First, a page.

The Environment Agency has been testing giant pumps designed to help reduce the risk of a repeat of last year's flooding on the Somerset Levels.
The pumps will be on permanent standby at Dunball, ready to suck more than a million tons of water day out of the King's Sedgemoor Drain.
21 months after the floods the spirit of pulling together and helping each other is alive and well on the Somerset Levels.Read the full story ›
A rescue boat which was a lifeline for stranded villagers during last year's floods in Somerset is being given a new home this morning.
It was bought after the village of Muchelney was cut off by the water, but now the road has been raised to prevent it being flooded again. The villagers have decided to loan it permanently to Burnham Area Rescue Boat (BARB) Search & Rescue in Burnham-on-Sea, which was first on the scene during the crisis.
The second phase of flood prevention work at Beer Wall on the Somerset Levels starts this week.
Four new culverts will be placed under the A372 between Othery and Langport to allow water to pass under the road.
Work was completed last month to raise the route and prevent a repeat of last winter, when it was flooded for weeks.
A £1.5 million project to improve flood defences on the Somerset Levels has been completed.
The purpose-built platform at Dunball Sluice, near Bridgwater, means flood water can be quickly pumped away. It also means flows in the Rivers Sowy, Parrett Tone and King's Sedgemoor Drain can be managed more efficiently.
A temporary platform was constructed at Dunball during the winter of 2013/14, which saw large parts of the Levels under water after storms. At its height more than 90 million tonnes of water covered an estimated 122 square kilometres.
The workis part of a £12 million programme of repair and enhancement of flood defence works across Somerset.
Final preparations are being made for the official opening of the newly raised road into Muchelney.
The road became an iconic image of the flooding on the Somerset Levels last winter - and the village of Muchelney was cut off.
The road is one of several projects to prevent future flooding on the Somerset Levels - including dredging eight kilometres of the rivers Parrett and Tone.
Communities along the Bristol Channel are bracing themselves for the highest spring tides in decades this weekend.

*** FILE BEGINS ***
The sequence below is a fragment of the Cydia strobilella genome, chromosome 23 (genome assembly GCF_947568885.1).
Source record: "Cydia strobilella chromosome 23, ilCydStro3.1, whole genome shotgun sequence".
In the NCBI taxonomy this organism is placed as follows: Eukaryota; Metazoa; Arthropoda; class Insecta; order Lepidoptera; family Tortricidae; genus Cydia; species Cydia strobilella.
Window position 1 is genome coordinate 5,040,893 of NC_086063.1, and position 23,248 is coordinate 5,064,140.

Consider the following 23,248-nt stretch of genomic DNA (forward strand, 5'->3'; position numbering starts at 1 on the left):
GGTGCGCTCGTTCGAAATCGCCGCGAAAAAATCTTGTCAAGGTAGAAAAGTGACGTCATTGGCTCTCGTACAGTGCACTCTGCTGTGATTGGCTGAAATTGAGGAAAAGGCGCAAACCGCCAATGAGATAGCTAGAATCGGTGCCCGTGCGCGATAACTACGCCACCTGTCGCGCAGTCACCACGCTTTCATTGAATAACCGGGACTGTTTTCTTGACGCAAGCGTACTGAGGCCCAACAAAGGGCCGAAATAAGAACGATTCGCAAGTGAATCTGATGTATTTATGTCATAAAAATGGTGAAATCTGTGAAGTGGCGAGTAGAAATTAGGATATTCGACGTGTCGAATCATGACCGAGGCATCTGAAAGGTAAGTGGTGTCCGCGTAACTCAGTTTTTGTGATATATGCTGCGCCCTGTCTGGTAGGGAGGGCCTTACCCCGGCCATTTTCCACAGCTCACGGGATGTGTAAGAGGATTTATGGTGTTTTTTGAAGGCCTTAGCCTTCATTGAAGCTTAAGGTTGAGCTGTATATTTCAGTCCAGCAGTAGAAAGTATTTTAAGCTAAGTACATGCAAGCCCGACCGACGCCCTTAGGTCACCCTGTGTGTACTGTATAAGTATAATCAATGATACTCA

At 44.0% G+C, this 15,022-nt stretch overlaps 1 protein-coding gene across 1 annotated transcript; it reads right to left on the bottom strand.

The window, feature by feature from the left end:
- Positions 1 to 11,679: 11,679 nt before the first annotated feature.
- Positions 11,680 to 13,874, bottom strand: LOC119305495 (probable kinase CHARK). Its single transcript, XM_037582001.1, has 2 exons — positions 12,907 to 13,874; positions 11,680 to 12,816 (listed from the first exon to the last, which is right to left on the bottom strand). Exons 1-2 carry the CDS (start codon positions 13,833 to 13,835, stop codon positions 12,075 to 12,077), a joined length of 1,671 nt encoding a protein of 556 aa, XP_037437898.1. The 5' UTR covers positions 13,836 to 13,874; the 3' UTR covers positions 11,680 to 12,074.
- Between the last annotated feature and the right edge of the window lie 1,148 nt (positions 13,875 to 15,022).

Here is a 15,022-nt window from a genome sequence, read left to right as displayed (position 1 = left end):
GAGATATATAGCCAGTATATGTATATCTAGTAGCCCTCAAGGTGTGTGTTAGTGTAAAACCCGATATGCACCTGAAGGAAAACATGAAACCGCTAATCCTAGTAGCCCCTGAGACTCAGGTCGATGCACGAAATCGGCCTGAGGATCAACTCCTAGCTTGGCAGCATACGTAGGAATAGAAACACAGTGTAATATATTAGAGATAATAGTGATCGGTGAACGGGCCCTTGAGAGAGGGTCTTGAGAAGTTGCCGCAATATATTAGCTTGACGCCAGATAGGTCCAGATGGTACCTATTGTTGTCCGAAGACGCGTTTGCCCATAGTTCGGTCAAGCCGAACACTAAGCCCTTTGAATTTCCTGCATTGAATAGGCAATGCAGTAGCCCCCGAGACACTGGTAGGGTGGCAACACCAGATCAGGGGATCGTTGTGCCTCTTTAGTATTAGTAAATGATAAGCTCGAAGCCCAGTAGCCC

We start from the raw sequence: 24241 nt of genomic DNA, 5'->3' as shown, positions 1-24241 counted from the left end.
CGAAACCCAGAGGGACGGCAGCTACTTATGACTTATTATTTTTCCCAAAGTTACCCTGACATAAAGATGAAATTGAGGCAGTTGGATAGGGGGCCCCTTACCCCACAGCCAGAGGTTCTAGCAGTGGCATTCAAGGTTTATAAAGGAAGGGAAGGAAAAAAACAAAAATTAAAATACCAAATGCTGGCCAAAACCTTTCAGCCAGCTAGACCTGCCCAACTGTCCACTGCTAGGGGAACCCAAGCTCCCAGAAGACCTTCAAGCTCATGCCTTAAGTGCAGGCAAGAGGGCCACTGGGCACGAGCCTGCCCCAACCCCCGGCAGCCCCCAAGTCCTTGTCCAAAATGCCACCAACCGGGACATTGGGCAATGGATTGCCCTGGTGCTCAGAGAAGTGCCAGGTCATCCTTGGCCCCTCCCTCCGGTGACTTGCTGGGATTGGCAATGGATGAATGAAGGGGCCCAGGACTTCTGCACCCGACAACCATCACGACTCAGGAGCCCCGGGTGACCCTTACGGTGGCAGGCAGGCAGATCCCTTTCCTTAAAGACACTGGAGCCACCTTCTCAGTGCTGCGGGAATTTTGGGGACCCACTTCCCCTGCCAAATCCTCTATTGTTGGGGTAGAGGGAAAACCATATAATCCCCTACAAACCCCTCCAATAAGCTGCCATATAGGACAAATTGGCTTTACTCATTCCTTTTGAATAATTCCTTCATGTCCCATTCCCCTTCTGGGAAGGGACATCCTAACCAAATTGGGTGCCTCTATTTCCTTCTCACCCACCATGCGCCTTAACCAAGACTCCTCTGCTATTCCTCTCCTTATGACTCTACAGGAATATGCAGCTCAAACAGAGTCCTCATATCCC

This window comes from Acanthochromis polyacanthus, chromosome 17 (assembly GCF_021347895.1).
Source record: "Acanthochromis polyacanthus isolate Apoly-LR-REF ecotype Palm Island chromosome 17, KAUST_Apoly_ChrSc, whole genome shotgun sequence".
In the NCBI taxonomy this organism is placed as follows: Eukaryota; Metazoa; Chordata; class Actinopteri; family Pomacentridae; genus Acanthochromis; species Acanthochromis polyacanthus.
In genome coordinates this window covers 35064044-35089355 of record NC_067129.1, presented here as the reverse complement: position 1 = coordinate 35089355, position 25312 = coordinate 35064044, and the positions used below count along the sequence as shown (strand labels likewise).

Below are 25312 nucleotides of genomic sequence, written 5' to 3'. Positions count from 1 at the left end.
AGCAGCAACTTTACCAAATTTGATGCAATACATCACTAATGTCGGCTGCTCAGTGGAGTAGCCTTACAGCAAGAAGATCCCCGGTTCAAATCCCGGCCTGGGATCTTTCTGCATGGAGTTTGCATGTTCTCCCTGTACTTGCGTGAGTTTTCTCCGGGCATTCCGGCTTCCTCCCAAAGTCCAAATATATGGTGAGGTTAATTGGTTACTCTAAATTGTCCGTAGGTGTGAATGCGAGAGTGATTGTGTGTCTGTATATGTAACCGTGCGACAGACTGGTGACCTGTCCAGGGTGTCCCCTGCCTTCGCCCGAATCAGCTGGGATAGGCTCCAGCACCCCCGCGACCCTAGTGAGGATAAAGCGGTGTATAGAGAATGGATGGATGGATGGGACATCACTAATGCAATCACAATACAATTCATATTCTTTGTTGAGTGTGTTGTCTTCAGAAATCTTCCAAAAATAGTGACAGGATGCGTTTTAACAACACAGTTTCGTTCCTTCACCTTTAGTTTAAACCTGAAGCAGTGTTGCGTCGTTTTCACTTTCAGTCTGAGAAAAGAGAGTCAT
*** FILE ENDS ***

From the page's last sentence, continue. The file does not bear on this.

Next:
50 feet high tides - the highest seen for 20 years - are expected in Weston-super-Mare from this morning. Forecasters are warning of the possibility of coastal flooding and North Somerset Council's emergency teams have been put on standby.
We've got good sea defences in Weston-super-Mare. We have a Dutch dam, which is a dam that we put up manually, and we've also got a gate which we shut and that creates a watertight seal.
And that stops the water from pouring onto the road if the weather gets that bad.
Sea defences have been deployed in Weston super Mare because of forecast high tides.
The Dutch Dam at Knightstone Island will remain up until Saturday at least.
- High tide Friday 20 February at 0730 is predicted to reach 13.23m
- High tide Saturday 21 February at 0830 is predicted to reach 13.36m
Volunteers helping flood victims across Somerset over the past year have fallen out with the County Council over who should have control of public donations.
Emergency volunteers say they have been locked out of a warehouse full of furniture, cookers and domestic appliances, waiting for residents who are still homeless.
But Somerset County Council claim the friction is a simple misunderstanding, stemming from new lease terms.
Flooding victim Sally Vize believes the volunteers are better equipped to help at the warehouse than the council.
Work is beginning on phase two of the action plan to try to prevent another flood on the scale of last year's crisis on the Somerset Levels.
After a £6 million dredging project, attention is turning to managing the land further upstream. The plans are to slow the flow of water into the river system by digging ponds and planting trees.
We always knew that we'd be working to more of a medium to long term solution which would be the management of the land so tackling some of the problem at the source rather than the symptoms, if you like, of the water.